Dear Administrators: Drop the Outdoor Mask Mandate


The Centers for Disease Control and Prevention website reads, “In general, you do not need to wear a mask in outdoor settings.” They suggest you should consider wearing a mask outdoors at crowded events, especially if around unvaccinated people. Despite the CDC’s lenient stance, Oberlin has elected to require that everyone mask up in outdoor settings, regardless of vaccination status. While I always support following CDC guidelines and requiring others to do the same, I find myself frustrated by Oberlin’s seemingly sudden commitment to hardcore COVID-19 regulations that, as stated in an email from President Carmen Twillie Ambar on Sept. 27, “go above and beyond” CDC recommendations. Specifically, I am frustrated by the outdoor mask requirement.

Among our 16 peer institutions, there is a wide range of COVID-19 mask policies. The most lenient, at Vassar, allows vaccinated students and employees to be unmasked indoors. On the other end of the spectrum, Reed requires masking for all students indoors and, when distance cannot be maintained, outdoors. Most are somewhere in the middle, requiring masks indoors in public spaces.

Then there is Oberlin. We are the only one of our peer institutions to require masking outdoors at all times. As we head into the 20th month of the COVID-19 pandemic, the burden of wearing masks is more tiresome than ever. Having the opportunity to hang out outside without masks and breathe normally while walking from class to class would do wonders. Instead, students are forced either to wear masks all day long or to head back to their rooms, depriving them of crucial social interaction. As a first-year, I am keenly aware that these first few weeks are some of the most critical for fostering relationships with classmates. The mask mandate means I often find myself having to juggle the importance of engaging with my peers and the consideration of my physical comfort. It is no surprise that this is exhausting and stressful. When I first heard about the new policy, I seriously considered trying to take a gap year.

What makes this mandate even more irritating is that, a few short months ago, Oberlin was an outlier on the opposite end. On May 17, the College announced that it would lift indoor masking requirements for vaccinated students, citing guidance from Ohio Governor Mike DeWine. At the time, given how recently the recommendations had been made, many states, towns, and colleges chose to continue with mask mandates through the end of the school year.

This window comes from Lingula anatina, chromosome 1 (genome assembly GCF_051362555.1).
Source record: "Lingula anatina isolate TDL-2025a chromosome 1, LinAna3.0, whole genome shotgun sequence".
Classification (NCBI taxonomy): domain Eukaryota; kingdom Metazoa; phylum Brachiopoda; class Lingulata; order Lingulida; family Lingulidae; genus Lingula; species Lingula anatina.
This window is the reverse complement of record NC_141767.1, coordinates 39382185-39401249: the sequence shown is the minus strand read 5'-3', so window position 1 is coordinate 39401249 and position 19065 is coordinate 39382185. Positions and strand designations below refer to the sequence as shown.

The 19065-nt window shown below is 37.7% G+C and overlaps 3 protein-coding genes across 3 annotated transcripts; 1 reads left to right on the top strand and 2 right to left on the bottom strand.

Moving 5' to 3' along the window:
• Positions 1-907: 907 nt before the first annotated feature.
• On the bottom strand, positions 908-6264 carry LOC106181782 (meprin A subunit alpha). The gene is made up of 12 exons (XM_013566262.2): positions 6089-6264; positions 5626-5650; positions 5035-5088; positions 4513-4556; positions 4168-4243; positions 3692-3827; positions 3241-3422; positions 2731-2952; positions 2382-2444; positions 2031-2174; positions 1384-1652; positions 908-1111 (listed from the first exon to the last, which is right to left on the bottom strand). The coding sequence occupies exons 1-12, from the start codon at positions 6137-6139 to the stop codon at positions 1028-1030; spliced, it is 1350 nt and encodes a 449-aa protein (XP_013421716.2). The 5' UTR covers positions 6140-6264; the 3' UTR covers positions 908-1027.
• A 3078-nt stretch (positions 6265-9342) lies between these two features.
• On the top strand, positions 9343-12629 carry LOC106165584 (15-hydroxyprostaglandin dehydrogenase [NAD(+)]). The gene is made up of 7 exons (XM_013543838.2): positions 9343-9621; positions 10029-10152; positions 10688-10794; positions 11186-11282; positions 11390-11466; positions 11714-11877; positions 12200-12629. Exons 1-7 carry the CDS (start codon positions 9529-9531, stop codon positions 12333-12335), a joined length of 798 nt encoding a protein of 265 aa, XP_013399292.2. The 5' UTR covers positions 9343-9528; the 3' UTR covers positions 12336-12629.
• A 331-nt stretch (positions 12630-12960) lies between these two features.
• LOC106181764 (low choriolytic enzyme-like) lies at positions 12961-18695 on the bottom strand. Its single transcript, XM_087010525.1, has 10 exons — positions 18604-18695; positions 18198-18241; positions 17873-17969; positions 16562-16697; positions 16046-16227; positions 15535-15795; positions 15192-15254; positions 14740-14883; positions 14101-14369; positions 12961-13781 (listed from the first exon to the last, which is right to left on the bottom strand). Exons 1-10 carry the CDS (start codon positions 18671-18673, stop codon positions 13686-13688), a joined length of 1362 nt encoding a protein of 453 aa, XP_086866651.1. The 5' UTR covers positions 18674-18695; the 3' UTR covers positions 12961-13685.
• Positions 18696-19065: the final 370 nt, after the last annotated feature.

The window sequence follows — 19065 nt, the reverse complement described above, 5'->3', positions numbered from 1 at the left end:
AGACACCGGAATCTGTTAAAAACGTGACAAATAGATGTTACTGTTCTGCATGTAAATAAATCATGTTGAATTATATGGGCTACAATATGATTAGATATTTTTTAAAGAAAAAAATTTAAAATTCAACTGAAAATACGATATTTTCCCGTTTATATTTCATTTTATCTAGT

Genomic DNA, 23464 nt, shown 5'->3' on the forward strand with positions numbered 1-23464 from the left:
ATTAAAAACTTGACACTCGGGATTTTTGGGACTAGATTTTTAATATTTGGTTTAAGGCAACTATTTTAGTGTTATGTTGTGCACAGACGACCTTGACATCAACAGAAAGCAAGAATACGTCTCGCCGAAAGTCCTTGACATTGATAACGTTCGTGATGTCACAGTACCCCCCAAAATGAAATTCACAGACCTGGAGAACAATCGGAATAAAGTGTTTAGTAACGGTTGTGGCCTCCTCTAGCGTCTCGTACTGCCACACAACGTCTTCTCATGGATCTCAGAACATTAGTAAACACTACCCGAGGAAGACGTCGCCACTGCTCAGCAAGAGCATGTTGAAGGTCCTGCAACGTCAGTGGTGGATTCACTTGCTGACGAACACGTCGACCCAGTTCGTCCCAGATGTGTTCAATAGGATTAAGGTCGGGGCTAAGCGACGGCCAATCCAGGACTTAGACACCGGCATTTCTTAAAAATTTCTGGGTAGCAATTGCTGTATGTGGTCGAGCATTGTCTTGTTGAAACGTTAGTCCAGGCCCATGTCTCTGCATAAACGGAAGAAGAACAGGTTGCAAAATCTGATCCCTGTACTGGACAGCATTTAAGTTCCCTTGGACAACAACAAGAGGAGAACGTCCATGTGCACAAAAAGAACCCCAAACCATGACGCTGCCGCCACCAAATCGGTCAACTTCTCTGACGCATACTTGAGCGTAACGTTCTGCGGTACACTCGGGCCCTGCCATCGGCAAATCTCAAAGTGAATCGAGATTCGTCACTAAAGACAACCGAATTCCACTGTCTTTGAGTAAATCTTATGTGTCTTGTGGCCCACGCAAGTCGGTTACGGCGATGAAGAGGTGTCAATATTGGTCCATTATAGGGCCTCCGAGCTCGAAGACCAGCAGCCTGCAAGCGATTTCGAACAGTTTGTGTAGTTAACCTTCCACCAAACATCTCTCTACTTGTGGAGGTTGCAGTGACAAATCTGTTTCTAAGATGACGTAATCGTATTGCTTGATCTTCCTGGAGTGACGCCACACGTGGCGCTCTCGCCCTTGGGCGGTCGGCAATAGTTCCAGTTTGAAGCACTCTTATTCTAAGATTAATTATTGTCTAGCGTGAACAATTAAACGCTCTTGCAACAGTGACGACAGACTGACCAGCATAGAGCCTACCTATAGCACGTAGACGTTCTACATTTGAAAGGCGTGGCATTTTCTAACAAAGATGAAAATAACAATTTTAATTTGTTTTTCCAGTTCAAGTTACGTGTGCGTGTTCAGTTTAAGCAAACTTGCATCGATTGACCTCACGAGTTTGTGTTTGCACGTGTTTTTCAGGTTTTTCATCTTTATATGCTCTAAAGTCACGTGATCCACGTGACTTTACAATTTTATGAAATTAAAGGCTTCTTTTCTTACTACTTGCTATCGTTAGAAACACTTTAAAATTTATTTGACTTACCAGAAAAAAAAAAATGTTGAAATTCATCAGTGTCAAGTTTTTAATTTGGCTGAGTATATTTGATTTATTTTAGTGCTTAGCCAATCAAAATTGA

On June 16, Newsweek published a list of every college campus that had announced a vaccine mandate. Every one of our peer colleges was on that list. Oberlin was not. I remember see- ing social media posts from current students demanding that the administration implement a vaccine man- date. I myself spent countless hours complaining to my parents about how annoying and irresponsible the lack of a mandate was. When President Carmen Twillie Ambar finally sent out the news of the long-awaited vaccine mandate almost two months later, there were caveats. The mandate would only be for students — although it has now been extended to faculty and most staff — and it would only happen once the vaccine gained full approval by the Food and Drug Administration.

The Review reported Aug. 13 that, in direct conflict with CDC guidelines, Oberlin would not test vaccinated students who were exposed to the virus unless they displayed symptoms. That same day, ObieSafe sent out an email asking students not to get tested: “Testing out of fear of exposure or as a precaution is not a productive use of your time.” Even now, the College continues to drop the ball on testing, as many campuses have been testing their students weekly.

It appears that the administration received more flack for its apathy toward the threat of COVID-19 than it expected — both in student publications and on social media. Given the drastic shift in our COVID-19 guidelines, our outlier status in requiring outdoor masking, and the lack of data suggesting it is necessary to do so, it is difficult to view the outdoor mask mandate as a genuine effort to keep students safe. Rather, it seems to be a performative attempt at recovery from months of nonchalance as the administration falls over itself to be seen finally taking adequate and concrete action. An outdoor mask mandate is a highly visible and low-cost way to accomplish that.

The drastic swing in COVID-19 protocol has eroded trust in the administration’s decision-making process. While it is understandable that COVID-19 guidelines will change along with circumstances and data, it is concerning that the College’s attitude toward those guidelines has been so inconsistent. The trajectory of Oberlin’s COVID-19 policies demonstrates that the administration will not hesitate to make the decisions that it feels are best for its image rather than its students and employees. If the administration truly wants to do right by our community, it should allow us to spend these precious moments outdoors enjoying the autumn weather — without masks.